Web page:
In the county, the population was spread out with 28.70% under the age of 18, 7.40% from 18 to 24, 37.90% from 25 to 44, 20.70% from 45 to 64, and 5.30% who were 65 years of age or older. The median age was 33 years. For every 100 females there were 99.80 males. For every 100 females age 18 and over, there were 97.80 males.

The median income for a household in the county was $70,835, and the median income for a family was $81,856 (these figures had risen to $77,671 and $91,881 respectively as of a 2007 estimate).[6] Males had a median income of $57,392 versus $36,604 for females. The per capita income for the county was $33,345. About 3.30% of families and 4.90% of the population were below the poverty line, including 5.10% of those under age 18 and 7.10% of those age 65 or over. Based on median household income, as of 2006, Collin County is the second richest county in Texas after Fort Bend, and is considered one of the wealthiest counties in the United States.

However, Collin - like other Texas counties - has one of the nation's highest property tax rates. In 2007, it was #21 for property taxes as percentage of the homes value on owner occupied housing.[7] It also ranked ranked in the Top 100 for amount of property taxes paid and for percentage of taxes of income. Part of this is due to the Robin Hood plan school financing system in Texas.[8]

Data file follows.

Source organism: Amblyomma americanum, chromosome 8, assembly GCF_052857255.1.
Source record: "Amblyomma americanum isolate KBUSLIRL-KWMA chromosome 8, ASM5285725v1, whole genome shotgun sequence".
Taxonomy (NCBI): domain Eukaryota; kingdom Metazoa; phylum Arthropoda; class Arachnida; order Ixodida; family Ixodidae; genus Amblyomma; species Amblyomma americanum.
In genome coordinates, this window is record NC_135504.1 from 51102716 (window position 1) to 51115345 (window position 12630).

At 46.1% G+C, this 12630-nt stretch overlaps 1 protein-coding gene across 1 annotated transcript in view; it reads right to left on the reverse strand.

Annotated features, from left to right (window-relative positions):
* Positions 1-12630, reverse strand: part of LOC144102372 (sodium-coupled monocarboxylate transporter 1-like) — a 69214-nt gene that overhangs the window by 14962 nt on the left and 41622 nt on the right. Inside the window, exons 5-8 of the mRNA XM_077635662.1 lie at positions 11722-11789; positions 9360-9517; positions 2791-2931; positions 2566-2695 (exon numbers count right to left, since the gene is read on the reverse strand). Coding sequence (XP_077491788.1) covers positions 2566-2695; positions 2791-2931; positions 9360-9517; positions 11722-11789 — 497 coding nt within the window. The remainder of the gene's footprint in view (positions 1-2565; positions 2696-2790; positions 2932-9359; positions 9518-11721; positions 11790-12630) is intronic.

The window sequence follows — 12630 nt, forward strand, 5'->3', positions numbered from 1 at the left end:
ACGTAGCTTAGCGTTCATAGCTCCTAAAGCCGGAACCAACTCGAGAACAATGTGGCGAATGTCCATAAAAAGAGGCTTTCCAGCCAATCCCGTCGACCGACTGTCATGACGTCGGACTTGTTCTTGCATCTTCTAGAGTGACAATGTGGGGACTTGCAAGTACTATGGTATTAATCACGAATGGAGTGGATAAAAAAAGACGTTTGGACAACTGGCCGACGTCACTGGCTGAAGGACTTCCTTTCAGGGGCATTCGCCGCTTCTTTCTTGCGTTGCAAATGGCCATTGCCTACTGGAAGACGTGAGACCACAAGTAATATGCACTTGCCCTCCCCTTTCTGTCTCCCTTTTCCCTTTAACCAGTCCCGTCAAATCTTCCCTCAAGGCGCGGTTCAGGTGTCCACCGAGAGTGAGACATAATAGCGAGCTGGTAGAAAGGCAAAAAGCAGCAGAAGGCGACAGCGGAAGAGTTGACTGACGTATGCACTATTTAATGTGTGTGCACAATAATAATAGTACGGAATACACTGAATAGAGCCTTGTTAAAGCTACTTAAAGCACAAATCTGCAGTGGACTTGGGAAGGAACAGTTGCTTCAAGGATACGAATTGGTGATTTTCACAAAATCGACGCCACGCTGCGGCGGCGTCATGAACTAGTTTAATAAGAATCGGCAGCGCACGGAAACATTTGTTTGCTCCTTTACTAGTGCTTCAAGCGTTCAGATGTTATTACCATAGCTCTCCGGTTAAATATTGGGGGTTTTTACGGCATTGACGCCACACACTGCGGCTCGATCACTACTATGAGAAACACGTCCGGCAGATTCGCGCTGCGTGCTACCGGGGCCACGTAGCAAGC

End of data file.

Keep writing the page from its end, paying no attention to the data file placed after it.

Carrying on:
Politics

Presidential Election Results
YearGOPDEMOthers
201265.1% 195,93333.5% 100,7571.5% 8,432
200862.2% 184,89736.7% 109,0471.2% 3,513
200471.2% 174,43528.1% 68,9350.7% 1,784
200073.1% 128,17924.4% 42,8842.7% 4,357
199663.0% 83,75028.5% 37,8548.5% 11,321
199247.0% 60,51419.0% 24,50834.0% 43,811
198874.3% 67,77625.1% 22,9340.6% 520
198481.6% 61,09518.2% 13,6040.2% 139
198067.9% 36,55928.2% 15,1873.9% 2,115
197660.0% 21,60839.0% 14,0391.0% 353
197278.0% 17,66721.1% 4,7830.8% 187
196839.9% 6,49436.4% 5,91823.7% 3,850
196429.8% 3,34170.0% 7,8330.2% 19
196042.2% 3,86557.1% 5,2290.7% 64

Collin County is a Republican stronghold in presidential and congressional elections. The last Democrat to win the county was Lyndon Johnson in 1964. As the northern Dallas suburbs spilled into Collin County in the late 1960s and early 1970s its politics immediately swung to the Republican Party.

In the House of Representatives, the southwestern part of Collin County is represented in Texas's 3rd congressional district and the rest of the county is represented in the Texas's 4th congressional district. Both districts are held by Republicans, the 3rd by Sam Johnson, and the 4th by Ralph Hall, who only recently switched to the Republican Party.

Cities and towns

City extends into one adjacent county.
†† City extends into two or more adjacent counties.

Education

The following school districts lie entirely within Collin County:

while only parts of the following districts lie within the county:

Colleges and Universities

Collin College [9] opened its first campus on Highway 380 in McKinney in January 1986. The college has grown to seven campuses/locations--two in McKinney and two in Plano and as well as Frisco, Allen and Rockwall. Dallas Baptist University [10] also has an extension site in Frisco, DBU Frisco.

Lakes

Parks

Collin County Parks and Open Spaces

See also

References

External links

Coordinates: 33°11′N 96°35′W / 33.18°N 96.58°W / 33.18; -96.58